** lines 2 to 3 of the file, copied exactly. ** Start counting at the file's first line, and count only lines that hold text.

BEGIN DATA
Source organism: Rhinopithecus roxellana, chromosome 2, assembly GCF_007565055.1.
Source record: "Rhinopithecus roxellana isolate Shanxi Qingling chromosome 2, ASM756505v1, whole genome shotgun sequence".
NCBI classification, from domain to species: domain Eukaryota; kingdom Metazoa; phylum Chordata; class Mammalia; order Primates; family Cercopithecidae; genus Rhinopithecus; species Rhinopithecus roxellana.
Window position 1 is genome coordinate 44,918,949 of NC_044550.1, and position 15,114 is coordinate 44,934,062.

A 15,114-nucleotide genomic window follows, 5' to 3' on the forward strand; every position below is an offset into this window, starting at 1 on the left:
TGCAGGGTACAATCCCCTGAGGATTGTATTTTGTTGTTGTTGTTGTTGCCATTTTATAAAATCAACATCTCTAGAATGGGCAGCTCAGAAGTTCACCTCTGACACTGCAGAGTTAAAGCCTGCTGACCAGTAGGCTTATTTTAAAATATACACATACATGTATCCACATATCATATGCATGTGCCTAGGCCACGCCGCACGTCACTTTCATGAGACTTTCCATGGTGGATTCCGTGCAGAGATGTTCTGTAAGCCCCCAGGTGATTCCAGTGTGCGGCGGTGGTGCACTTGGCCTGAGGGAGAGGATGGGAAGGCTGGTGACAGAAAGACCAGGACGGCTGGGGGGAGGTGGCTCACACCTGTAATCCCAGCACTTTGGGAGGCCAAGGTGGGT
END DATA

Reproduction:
Source record: "Rhinopithecus roxellana isolate Shanxi Qingling chromosome 2, ASM756505v1, whole genome shotgun sequence".
NCBI classification, from domain to species: domain Eukaryota; kingdom Metazoa; phylum Chordata; class Mammalia; order Primates; family Cercopithecidae; genus Rhinopithecus; species Rhinopithecus roxellana.